You’re doing everything at home these days, so outside time is key to keeping your kids (and you) happy and healthy. Winter activities are everywhere in Alberta, for all ages, and most of them are free or low cost. Check out our winter-friendly outdoor guide below.
Here is a rundown of what to do with your kiddos out in the fresh air for the cooler months.
Are you a wild ice skater or do you prefer skating at public ice rinks? Skating is one of the cheapest winter activities you can do in Alberta. Skating is also a great cardio exercise to keep the whole family in shape (and get fresh air).
Many of Alberta’s wild ice adventures, like ice skating on frozen lakes and ponds, are in Banff and Kananaskis. Check out this blog for a great review of wild mountain skating.
Here are a few suggestions to get you started:
- Yamnuska Nature Areas (Bow Valley Wildland Park)
- Lake Minnewanka
Tip: Always remember to measure the ice thickness before you skate or walk on the ice, even when others are already on the ice. If you don’t know how to measure the ice properly, please check out this guide.
If you can’t escape the cold, why not embrace it? Ice fishing is a great way to introduce your kids to the exciting world of fishing in Alberta. You can get started with the basic gear:
- Ice Fishing Rod
- Ice Auger
- Lures or Bait (smelt, worms, or maggots … ew gross)
- Fishing license
You can also fish in style by renting the gear you need, including an ice shelter, heater, fish finder, and more. You can find gear rentals on Facebook Marketplace or Kijiji for around $150 for a full package.
It’s important to stay safe, so don’t head out onto the ice unless it’s at least 6 inches thick or more. Always check the weather and windspeed and dress appropriately.
There are some beautiful locations to ice fish in Alberta, including:
- Spray Lakes Reservoir
- Sylvan Lake
- Chain Lakes Reservoir
- Upper / Lower Kananaskis Lakes
You can find more locations and information about fishing in Alberta at:
You may love the speed of downhill skiing and snowboarding or prefer the slower pace of cross-country skiing. No matter what your choice, there are many ski trails and hills to choose from in the sunny province of Alberta.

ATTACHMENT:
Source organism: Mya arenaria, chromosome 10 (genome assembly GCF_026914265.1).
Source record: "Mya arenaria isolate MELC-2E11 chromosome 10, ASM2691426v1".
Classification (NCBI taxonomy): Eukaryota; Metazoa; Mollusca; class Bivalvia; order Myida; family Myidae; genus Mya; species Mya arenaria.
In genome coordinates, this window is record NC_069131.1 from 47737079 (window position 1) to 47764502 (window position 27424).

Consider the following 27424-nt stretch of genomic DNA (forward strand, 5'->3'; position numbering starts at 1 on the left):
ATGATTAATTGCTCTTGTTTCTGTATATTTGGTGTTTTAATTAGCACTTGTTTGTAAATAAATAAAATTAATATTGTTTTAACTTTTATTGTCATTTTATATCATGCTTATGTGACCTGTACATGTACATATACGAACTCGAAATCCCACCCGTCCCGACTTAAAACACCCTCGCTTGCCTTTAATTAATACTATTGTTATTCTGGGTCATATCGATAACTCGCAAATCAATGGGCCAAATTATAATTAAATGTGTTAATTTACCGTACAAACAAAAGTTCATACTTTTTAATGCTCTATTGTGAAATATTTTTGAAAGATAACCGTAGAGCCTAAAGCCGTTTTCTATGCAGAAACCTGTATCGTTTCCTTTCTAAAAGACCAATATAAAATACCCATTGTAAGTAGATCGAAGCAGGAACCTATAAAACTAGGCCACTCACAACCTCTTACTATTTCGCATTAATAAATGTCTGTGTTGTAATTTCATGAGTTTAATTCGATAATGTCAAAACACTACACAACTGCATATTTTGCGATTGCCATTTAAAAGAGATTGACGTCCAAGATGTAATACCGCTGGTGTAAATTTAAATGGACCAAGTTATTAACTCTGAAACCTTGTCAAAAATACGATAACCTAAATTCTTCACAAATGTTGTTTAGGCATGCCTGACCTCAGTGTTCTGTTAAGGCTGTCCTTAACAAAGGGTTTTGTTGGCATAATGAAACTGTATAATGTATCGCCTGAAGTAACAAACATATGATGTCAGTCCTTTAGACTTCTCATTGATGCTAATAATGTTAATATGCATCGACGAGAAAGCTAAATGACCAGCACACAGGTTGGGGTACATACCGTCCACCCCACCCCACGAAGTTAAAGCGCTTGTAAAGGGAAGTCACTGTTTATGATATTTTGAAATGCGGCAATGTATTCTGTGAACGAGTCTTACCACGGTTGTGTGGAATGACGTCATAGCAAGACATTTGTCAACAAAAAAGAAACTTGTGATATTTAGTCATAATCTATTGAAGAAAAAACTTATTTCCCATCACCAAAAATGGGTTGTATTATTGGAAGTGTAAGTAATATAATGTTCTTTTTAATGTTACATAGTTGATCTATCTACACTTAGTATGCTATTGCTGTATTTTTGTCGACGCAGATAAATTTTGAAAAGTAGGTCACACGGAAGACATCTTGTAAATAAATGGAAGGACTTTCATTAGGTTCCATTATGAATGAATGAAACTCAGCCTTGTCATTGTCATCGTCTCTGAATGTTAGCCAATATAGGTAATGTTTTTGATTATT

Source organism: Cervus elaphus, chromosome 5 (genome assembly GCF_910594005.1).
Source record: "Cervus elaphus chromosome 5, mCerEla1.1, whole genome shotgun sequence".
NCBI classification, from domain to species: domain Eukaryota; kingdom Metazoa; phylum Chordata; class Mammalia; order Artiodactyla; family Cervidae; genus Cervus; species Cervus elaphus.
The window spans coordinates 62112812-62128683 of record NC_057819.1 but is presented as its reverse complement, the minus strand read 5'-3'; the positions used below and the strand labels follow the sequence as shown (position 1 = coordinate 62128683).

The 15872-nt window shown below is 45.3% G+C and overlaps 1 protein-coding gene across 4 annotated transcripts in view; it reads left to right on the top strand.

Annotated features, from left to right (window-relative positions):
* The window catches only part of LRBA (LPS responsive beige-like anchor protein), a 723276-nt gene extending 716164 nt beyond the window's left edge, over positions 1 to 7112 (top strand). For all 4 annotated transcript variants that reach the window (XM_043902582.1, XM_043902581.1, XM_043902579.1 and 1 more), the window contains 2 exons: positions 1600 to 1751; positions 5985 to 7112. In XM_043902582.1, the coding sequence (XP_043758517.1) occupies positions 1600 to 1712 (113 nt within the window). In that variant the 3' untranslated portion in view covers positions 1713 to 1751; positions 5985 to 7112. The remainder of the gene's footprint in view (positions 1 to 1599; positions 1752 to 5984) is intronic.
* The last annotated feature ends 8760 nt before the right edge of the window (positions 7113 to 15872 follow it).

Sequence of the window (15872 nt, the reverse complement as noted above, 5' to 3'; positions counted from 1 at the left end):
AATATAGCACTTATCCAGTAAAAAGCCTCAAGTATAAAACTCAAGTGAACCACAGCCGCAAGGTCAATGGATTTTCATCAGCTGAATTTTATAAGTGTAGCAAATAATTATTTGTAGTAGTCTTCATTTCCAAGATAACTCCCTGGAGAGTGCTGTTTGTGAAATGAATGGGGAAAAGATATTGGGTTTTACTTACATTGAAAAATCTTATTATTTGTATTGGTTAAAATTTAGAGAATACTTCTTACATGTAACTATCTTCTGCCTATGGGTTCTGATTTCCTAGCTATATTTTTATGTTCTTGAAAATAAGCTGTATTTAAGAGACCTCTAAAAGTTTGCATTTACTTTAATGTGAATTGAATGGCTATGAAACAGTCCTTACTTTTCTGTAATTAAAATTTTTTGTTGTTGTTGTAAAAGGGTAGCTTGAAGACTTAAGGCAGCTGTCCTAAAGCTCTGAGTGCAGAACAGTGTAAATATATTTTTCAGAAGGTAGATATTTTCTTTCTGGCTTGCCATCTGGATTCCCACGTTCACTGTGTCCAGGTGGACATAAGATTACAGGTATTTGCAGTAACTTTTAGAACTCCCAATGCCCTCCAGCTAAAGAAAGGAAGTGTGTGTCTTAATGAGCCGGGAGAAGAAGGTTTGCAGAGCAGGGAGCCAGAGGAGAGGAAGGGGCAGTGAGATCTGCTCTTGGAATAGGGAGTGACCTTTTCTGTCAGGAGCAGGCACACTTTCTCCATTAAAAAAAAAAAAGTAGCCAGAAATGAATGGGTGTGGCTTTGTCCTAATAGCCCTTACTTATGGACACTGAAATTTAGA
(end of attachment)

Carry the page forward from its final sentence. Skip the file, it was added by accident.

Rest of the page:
Here are a few popular spots for:
- Sunshine Village
- Lake Louise Ski Resort
- Canmore Nordic Centre
- Jasper National Park
- Waterton Lakes
- Bow Valley Provincial Park
- Wapiti Nordic Ski Club
There are beautiful winter trails for snowshoeing and cross-country skiing. Ribbon Creek Snowshoe Trail in Kananaskis is a great example. Only about 45 minutes from Calgary, this gorgeous trail, which follows the creek, is great for beginner snowshoers (and walking if there was no snow the night before) and intermediate cross-country skiers. The snowshoe and skiing trails are different trails but start at the same parking lot. You can rent gear at many sports rental shops in the province well ahead of venturing out for your day.
Rawson Lake is another beautiful trail in Peter Lougheed park to snowshoe. Located just off Highway 40, it’s a prime spot in the warmer months but equally picturesque in the winter. It’s important to remember that the snowshoe trail in the winter is normally not the same as the walking trail in the summer.
For more snowshoeing trails, check out this great map to help you plan your day.
A few other suggestions:
- Chester Lake hike
- Troll Falls (great for the kids)
Remember, it’s very important to heed avalanche warning signs along your route.
Winter Hiking & Camping
Winter walks with glistening frozen waterfalls and snowy treelined views is a delight for many people in the colder months. Luckily in Alberta, there are plenty of groomed trails to discover for all fitness levels.
You will need to invest in ice cleats for most of the walks on the trails below, as there is either ice patches or long stretches of ice along the paths. Some trails you can snowshoe, sled or walk, so check the details of each trail before you go. A good app to check conditions and directions to the trailhead is AllTrails. You can also check out their website.
Tip: Before you plan your hiking day, be sure to check the popularity of the trail. You may be surprised at how busy these areas get on the weekends and holidays. Bring helmets for the ice trail adventure hikes, especially for the kids.
A few suggestions:
- Paddy’s Flat Interpretive Trail (Elbow Valley)
- Troll Falls and Upper Falls (Kananaskis)
- Johnstone Canyon (Banff)
- Grotto Canyon
If you’re on the more adventurous side or just love sleeping in the cold (bring your base layers), this section is for you. Although I don’t recommend camping outside with your kids, there are many cabins you can rent close to beautiful hikes and gorgeous mountain views.
The Kananaskis Wilderness Hostel at Ribbon Creek is steps away from the Ribbon Creek trail for skiing and snowshoeing. And you’ll already have a parking spot. The hostel has electricity, running water and many other amenities, so I would call it deluxe compared to some of the other hostels. Call ahead to book.
For additional hostel locations in Alberta, check out Hostel International Canada for hostels throughout Kananaskis, Jasper and Banff.
There are too many sledding hills to list here but sledding is a fun and enjoyable activity for kids of all ages.
What to Wear?
For help on what base layers to wear, check out this informative article.
So now you have no excuse not to get outside with your kids and have fun. Before you know it, spring will be here, and you’ll be shedding those outer layers and finding some new activities to do. Enjoy!